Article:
People were starting to murmur. Was he carrying too much weight? Did his approach and amiable features suggest he belonged, just a little too willingly, to the relaxed, less than competitive, Taunton ambience? Was his technique - which had served him so handsomely as he topped 1,000 runs for England Under-19 - robust enough? For all that left-handed brio and vigour, usually so exciting to the spectator, he could look vulnerable.
He knew what they were saying: that he needed to tighten his defence, to move his feet more and give the slips less hope as he pursued his boyish flirtations outside the off stump. And he admits now: "My diet was all wrong". He prefers to airbrush from the record his old nickname of "Banger", which referred to sausages, not his hitting. (His England team-mates call him, discreetly but boringly, "Tres".)
And it is true that a few of those reservations still persist. He will tell you that he hasn't changed his method that much. He reached a century in Johannesburg seemingly rooted to the spot. But he has built on his positive and instinctive assets. He is an undeniably powerful striker of the ball; he possesses an enviable shot-selection; he stands tall, physically and psychologically, these days for England. Duncan Fletcher, as has been well documented, detected some of those qualities in 1999 when he was looking after Glamorgan and they were playing Somerset. Trescothick cracked a hundred in his own, zestful way.
Still, his metamorphosis is remarkable. His Test and one-day record, since his senior international debut in 2000, reflects many signs of a changing persona - and reassuring confidence at the top of the order. He likes taking on fast bowlers. He bats without fear, occasionally too assured and impetuous when there is an innings to build. But fallibility is part of cricket's fascination. He has never been cowed by reputation; he demonstrated that when he carted Glenn McGrath for a quartet of fours in an over at Edgbaston during the Champions Trophy in September. In contrast, his (unavailing) 104 in the final was rigidly disciplined: "I really grafted it out," he says.
His ten Test centuries have been equally varied, and his 132 against New Zealand at Headingley in 2004 ranks with his best, beating the two he scored against West Indies at Edgbaston less than two months later. The one to cherish was surely the previous summer's 219 against South Africa at The Oval, made while he was still smarting from the criticism that he received at Headingley in the previous Test. That was when the umpires offered the batsmen the light with England flaying the bowling and, to general native dismay, Trescothick accepted it. England never regained the initiative.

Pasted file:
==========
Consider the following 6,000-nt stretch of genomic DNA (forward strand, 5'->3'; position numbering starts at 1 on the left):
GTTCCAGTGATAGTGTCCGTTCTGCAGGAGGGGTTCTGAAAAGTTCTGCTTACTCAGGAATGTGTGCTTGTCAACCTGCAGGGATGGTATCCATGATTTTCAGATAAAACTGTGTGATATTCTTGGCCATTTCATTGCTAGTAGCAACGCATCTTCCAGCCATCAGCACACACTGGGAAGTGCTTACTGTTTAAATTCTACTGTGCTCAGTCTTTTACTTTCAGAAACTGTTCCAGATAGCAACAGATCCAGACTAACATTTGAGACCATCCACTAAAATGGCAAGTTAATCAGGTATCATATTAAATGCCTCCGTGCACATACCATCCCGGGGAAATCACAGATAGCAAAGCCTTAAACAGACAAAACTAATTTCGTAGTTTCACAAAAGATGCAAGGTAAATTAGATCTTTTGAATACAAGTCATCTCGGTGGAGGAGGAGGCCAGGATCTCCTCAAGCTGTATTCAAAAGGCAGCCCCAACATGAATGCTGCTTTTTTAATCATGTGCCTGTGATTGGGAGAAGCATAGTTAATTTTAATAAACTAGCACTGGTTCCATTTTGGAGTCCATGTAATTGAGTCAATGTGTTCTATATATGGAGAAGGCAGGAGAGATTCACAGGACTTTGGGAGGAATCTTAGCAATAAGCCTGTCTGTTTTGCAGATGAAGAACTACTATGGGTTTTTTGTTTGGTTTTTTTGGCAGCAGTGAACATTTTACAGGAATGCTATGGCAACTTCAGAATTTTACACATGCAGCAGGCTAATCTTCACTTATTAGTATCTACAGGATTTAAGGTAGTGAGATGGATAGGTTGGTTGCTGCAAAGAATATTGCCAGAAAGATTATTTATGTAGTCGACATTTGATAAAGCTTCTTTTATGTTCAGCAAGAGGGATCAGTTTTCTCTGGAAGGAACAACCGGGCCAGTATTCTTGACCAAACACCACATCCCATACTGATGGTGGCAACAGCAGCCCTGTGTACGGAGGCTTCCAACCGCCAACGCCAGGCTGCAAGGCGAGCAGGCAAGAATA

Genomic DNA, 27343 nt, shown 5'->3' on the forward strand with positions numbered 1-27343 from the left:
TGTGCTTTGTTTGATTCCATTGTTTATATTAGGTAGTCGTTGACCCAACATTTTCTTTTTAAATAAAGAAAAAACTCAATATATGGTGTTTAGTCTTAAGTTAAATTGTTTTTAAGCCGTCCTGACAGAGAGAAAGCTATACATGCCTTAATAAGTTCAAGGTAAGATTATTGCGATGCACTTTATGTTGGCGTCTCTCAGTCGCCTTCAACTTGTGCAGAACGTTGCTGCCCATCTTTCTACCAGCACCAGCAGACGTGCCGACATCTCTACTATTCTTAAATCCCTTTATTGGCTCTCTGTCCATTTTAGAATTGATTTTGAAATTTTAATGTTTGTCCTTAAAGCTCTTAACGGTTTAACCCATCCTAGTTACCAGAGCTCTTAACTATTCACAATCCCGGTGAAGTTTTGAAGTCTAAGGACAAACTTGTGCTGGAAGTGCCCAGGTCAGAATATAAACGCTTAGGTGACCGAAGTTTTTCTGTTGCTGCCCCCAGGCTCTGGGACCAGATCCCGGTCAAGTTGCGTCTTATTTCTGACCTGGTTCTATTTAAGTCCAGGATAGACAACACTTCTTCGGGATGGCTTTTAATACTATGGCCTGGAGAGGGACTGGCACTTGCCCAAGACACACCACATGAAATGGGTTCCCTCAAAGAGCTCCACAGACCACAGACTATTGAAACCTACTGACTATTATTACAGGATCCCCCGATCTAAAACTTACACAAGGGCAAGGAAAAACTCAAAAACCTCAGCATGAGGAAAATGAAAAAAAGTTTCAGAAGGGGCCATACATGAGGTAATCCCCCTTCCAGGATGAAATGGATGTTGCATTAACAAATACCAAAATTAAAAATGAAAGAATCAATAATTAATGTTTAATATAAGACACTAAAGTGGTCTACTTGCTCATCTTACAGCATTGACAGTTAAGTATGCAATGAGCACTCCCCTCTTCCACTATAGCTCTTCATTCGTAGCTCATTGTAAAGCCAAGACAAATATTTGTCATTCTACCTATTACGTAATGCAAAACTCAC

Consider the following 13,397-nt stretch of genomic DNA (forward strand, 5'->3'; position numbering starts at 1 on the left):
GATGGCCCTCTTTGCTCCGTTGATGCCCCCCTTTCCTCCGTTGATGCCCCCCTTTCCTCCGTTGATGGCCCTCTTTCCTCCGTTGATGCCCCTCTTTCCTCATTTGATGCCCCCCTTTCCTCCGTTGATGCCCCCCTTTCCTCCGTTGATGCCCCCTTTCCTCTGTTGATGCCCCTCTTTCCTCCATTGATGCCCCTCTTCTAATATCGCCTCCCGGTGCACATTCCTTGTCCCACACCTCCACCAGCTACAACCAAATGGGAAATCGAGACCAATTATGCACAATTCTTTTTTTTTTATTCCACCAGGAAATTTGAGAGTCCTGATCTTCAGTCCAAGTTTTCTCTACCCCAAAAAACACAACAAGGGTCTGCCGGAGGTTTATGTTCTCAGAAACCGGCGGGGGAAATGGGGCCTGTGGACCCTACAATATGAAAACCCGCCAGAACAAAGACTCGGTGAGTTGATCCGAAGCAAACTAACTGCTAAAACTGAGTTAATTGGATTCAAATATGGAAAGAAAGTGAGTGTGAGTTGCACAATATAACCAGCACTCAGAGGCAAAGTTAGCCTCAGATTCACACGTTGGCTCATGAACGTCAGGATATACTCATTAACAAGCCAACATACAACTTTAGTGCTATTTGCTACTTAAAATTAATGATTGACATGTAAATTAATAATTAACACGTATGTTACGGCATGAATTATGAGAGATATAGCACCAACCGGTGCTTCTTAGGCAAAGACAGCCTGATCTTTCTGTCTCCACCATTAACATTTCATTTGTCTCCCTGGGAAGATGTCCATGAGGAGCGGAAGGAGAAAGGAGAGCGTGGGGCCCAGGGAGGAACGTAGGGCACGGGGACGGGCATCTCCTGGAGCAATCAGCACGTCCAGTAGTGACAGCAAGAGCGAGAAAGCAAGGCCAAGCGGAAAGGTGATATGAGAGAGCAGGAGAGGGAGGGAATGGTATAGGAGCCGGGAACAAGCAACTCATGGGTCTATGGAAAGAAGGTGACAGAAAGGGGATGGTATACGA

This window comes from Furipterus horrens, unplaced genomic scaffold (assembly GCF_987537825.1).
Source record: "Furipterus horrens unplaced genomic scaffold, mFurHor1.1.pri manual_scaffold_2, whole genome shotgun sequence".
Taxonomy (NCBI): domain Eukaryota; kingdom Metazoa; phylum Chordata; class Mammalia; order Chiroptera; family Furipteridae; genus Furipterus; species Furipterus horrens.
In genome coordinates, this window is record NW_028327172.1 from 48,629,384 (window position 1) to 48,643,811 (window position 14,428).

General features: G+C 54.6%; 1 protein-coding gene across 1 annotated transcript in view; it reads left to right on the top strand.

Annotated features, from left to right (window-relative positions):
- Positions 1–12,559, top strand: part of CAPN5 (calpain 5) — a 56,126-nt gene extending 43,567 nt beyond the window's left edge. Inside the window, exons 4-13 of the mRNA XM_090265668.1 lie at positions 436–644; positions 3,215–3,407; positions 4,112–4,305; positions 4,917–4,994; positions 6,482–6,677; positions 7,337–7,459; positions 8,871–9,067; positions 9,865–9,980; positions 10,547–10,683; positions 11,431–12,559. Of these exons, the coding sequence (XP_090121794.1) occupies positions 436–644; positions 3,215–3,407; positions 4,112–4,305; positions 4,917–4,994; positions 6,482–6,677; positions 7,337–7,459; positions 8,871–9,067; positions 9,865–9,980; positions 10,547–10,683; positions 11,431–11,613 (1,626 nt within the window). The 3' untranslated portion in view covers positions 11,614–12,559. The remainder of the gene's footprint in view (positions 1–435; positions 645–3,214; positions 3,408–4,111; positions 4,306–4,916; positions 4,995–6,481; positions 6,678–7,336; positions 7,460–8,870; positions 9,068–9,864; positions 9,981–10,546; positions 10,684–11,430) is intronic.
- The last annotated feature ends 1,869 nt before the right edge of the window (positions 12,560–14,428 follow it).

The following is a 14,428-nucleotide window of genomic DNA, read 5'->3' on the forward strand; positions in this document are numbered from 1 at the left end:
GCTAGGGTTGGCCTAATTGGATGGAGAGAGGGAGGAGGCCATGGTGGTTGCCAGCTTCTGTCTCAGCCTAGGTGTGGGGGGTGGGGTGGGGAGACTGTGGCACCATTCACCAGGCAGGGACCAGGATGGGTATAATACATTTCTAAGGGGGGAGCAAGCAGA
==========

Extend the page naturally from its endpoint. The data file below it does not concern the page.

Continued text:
Partly because of that, one imagines, he has a cool, though polite, relationship with the media. He has few extrovert traits, is inclined to be taciturn and is unceasingly serious and analytical about his game. He is better at dispensing boundaries than headlines. At dressing-room level, he is a strong team man. Colleagues like to have him at the other end, especially when it is the moment to start going for shots.
Somerset's supporters quickly took to Marcus and liked to see him going out to bat with Mark Lathwell, a partnership sadly not to be sustained. Equally sad for them is the fact that Trescothick did not play a single Championship match for the county last summer. His affection for his native team remains strong. He was vice-captain under Jamie Cox and several times led the county. There are sentimental reasons why he hopes that one day, when his international career winds down, he can become Somerset's captain. That would offer the perfect sense of symmetry to his career.
Some pundits argue that he is better equipped technically to be a one-day player. "I enjoy both games equally," he says. "It's simply that you hit the ball in different areas for limited-overs cricket." Another "pundit", Shane Warne, implied that the Aussies would find him out in the Test matches, a psychological throwaway that Trescothick pondered in eloquent silence. He doesn't give much away, and remains happiest when parading his potent repertoire of shots, his occasional medium-paced seam, deputy wicketkeeping... and taking over from time to time as England's skipper. That leaves him fewer hours than he'd wish to spend with his wife Hayley and his close-knit family, or on the golf course.